The word “dogma” has been defined as “a belief or set of beliefs that is accepted by the members of a group without being questioned or doubted.” This word is usually reserved for religious doctrine but is also used in the area of biology.
The so called “central dogma” refers to the idea that the DNA of an organism carries information that is responsible for the traits of that individual. Furthermore, that information flows only in one direction – from the DNA to the body and not from the body to the DNA.
The significance of the central dogma is that the experience an animal has does not change the DNA that he will pass on to his offspring. The only significant changes to DNA occur when periodic accidents happen as the DNA is copied which causes a mutated gene. This abnormal gene may end up helping the mutant offspring survive better than the “normal” members of the population and the new trait is passed on (a process called natural selection).
For example, giraffes did not end up with long necks because as their ancestors stretched up to eat leaves, their necks lengthened. Rather genetic mutations accidentally caused some animals to have longer necks than others and these longer-necked individuals survived better and passed on their long-neck genes. After millions of years of accumulating changes, viola, we have the giraffe!
A study published in the January issue of the journal Nature Neuroscience seems to poke a hole in this central dogma. (Here is a discussion of the study) The researchers exposed a group of male mice to a distinct odor while simultaneously delivering an electrical shock to them. Very soon, the rodents displayed a stress response to just the smell.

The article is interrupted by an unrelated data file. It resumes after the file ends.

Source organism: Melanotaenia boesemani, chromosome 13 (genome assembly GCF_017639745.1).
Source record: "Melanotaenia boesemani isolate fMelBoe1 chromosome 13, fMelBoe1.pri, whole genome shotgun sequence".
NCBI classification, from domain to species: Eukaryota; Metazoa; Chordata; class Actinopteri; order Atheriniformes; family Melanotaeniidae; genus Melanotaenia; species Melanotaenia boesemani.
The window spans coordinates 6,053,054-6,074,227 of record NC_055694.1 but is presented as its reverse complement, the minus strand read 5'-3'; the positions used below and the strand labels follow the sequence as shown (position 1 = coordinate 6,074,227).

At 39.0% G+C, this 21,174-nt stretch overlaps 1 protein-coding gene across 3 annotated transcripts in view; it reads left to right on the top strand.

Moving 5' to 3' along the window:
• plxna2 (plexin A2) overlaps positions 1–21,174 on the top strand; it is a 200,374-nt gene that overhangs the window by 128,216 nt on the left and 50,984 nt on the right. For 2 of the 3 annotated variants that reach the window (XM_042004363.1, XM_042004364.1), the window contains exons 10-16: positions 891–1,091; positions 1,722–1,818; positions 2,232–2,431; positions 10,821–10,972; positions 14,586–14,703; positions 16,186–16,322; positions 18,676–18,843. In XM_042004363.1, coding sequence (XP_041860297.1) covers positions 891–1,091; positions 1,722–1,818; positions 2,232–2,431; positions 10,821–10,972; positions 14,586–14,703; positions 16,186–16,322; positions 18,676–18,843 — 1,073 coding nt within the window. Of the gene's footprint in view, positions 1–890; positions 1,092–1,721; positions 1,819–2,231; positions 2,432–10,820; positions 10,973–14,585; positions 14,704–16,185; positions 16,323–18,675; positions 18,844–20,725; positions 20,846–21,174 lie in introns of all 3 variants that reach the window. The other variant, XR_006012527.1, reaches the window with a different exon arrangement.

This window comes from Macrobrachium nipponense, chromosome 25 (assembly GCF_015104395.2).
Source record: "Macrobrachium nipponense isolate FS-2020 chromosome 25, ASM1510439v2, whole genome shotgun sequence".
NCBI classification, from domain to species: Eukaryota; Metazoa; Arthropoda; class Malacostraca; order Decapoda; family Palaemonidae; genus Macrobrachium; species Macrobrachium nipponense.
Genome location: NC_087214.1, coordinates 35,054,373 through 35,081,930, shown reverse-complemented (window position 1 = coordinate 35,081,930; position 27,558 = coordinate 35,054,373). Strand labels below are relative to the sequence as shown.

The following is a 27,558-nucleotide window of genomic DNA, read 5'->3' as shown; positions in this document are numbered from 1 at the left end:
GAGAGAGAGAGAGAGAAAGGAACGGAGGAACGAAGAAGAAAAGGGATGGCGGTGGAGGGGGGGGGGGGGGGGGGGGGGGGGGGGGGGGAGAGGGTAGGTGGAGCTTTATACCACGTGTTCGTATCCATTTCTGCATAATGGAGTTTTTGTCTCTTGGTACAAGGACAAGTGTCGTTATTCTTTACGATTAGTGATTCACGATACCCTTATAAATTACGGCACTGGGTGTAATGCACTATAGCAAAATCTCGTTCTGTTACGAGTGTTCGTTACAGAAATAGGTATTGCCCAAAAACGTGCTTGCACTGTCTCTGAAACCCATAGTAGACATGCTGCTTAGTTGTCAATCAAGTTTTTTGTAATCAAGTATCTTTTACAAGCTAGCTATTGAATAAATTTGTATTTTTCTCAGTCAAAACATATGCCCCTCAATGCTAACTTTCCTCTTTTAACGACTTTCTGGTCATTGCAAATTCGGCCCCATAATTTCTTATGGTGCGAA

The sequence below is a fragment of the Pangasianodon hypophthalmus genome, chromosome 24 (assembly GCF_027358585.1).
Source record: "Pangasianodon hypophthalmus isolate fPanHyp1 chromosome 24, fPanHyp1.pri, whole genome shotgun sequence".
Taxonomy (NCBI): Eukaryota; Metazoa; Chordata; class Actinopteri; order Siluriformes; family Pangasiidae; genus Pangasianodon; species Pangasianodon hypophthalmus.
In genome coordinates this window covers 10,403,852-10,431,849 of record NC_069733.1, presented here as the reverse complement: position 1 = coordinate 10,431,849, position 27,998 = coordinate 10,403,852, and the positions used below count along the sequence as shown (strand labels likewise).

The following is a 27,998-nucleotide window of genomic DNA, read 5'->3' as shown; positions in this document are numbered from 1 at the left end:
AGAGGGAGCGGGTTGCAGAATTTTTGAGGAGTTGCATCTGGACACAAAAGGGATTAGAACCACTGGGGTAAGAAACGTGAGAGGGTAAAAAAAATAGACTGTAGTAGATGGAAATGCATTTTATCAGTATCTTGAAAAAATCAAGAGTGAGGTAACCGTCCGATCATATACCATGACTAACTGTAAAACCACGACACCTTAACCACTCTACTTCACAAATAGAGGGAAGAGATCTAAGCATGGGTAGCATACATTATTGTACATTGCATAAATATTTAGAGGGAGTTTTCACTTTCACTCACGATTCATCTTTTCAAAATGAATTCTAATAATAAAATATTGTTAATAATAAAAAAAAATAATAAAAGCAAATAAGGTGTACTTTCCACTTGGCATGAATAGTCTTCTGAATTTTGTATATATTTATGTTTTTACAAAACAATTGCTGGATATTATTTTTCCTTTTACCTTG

These mice were then bred. Amazingly, this odor-related stress reaction was passed on to their pups, despite the fact that they had never smelled the odor before. In fact, the “grandchildren” of the original mice also inherited the reaction. The central dogma of biology does not seem to allow for this outcome.
This study reminds me of my own experience. As a veterinary student, one of my odd jobs was dog sitting for a dog family that included a couple of interesting breeds; Komondors and Pulis. The Komondor is a large sheep herding breed with a white corded coat. They resemble sheep.
The Puli is a medium sized, sheep herding dog with a black, corded coat. Pulis have a very unique way of herding sheep. If a sheep wonders off from the herd, the Puli jumps on its back and rides it around until the sheep gets tired. Then the dog drives it back to the herd.
The thing that intrigued me was that commonly the Pulis I cared for would jump on the backs of the Komondors and ride them around the yard. These Pulis had not been trained to herd and had never even seen another Puli exhibit this behavior. They were apparently born with this strange behavior programmed into their DNA.
Given the central dogma, how could the trained behavior of an animal (mouse or dog) get passed down to future generations? Perhaps there is more to life than DNA and the proteins it codes for. Maybe the word and concept of “dogma” has no place in any science, especially biology – the study of life. Possibly there is more to learn if we loosen our rigid beliefs and open our minds to all the possibilities.
Have you experienced inexplicable animal behavior?